SparkNotes Blog

Lolita and Dorian for the Twin

This Sparkler sounds like an English major in the making:

I’m writing a paper for Grade 12 English. I want to write about twin relationships or the twin archetype. I wonder if you’ve read “Her Fearful Symmetry” by Audrey Niffenegger? That is my primary source. I was also considering writing about death or the grey area between life and death (limbo would be a good way to describe this). Could you please suggest some books? I’m having trouble formulating a proper thesis because there does not seem to be very concrete evidence on the twin archetype. Help? Please and thank-you 🙂

Great question! Lots of writers are interested in the twin archetype, meaning characters and their doubles, mirror images, older/younger versions, or most evil or good or sexy or saintly selves, real or imagined. Here are five of my favorite twin-y works:

The Adventures of Sherlock Holmes. Sherlock wouldn’t be Sherlock without Moriarty, his most important and most sinister nemesis. The two go together like peanut butter and bananas (if it’s good enough for Elvis, it’s good enough for me).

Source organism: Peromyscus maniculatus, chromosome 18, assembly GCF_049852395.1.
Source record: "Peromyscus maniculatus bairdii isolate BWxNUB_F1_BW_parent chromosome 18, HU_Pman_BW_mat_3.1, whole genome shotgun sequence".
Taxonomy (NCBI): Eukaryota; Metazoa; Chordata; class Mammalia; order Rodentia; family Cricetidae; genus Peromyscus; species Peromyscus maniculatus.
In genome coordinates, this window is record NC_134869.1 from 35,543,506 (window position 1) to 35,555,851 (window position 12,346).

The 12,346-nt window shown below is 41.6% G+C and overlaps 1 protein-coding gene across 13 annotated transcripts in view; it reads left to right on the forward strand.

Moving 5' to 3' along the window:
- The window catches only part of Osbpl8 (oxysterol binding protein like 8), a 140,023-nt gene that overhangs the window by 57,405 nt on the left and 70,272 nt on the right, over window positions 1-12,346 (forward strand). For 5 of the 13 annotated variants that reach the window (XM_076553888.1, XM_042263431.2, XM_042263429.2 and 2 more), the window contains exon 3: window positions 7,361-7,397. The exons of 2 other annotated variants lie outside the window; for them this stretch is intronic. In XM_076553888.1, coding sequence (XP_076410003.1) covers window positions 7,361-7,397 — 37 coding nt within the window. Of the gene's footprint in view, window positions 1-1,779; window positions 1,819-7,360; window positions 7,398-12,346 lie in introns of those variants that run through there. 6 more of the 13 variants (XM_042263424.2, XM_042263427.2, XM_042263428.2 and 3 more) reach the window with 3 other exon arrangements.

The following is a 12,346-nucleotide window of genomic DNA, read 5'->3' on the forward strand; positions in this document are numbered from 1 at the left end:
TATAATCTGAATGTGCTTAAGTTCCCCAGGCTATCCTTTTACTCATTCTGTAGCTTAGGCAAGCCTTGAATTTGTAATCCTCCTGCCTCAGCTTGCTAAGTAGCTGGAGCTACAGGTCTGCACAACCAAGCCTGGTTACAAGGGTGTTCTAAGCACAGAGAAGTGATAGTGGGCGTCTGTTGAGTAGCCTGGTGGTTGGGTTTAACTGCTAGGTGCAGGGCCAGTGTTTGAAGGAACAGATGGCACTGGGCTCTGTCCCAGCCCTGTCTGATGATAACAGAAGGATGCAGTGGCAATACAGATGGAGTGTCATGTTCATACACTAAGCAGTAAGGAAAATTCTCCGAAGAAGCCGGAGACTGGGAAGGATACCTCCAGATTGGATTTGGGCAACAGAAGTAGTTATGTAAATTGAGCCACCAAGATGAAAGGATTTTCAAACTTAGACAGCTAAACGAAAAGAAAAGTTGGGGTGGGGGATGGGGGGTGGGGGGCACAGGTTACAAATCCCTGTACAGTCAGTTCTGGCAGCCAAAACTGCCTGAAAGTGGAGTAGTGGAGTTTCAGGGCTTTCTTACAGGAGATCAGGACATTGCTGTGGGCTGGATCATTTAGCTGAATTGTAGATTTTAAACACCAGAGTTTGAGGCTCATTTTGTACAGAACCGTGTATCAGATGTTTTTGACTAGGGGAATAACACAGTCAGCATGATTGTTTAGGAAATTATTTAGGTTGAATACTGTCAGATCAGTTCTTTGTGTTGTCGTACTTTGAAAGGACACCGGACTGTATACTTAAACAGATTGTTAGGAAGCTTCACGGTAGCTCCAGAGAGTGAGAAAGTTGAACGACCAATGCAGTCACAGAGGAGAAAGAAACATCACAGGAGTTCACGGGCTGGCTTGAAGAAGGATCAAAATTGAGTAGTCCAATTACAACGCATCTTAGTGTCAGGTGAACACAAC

As You Like It. There are more twins in Shakespeare than there are rats on the New York City subway tracks. There are literal twins like Sebastian and Viola, but there are also spiritual twins, like Rosalind and her own male persona.

Jekyll and Hyde. Hyde is Jekyll—the bloodthirsty, egomaniacal, daredevil part of Jekyll, made real.

Lolita. Clare Quilty is Humbert’s mirror image. Humbert, our first-person narrator, portrays Quilty as a more creepy, debauched version of himself.

The Picture of Dorian Gray. Dorian’s double is his portrait, which ages while he stays youthful.

The Turn of the Screw. This creepy, undecideable novella is FULL of twins and doubles. Pair almost any two characters, and voila, you’ve got a double. There’s the governess and the dead governess; there’s Miles and Flora; and there’s the narrator and you, the reader—just to name six.

What am I missing? Tell me about your favorite twins in literature.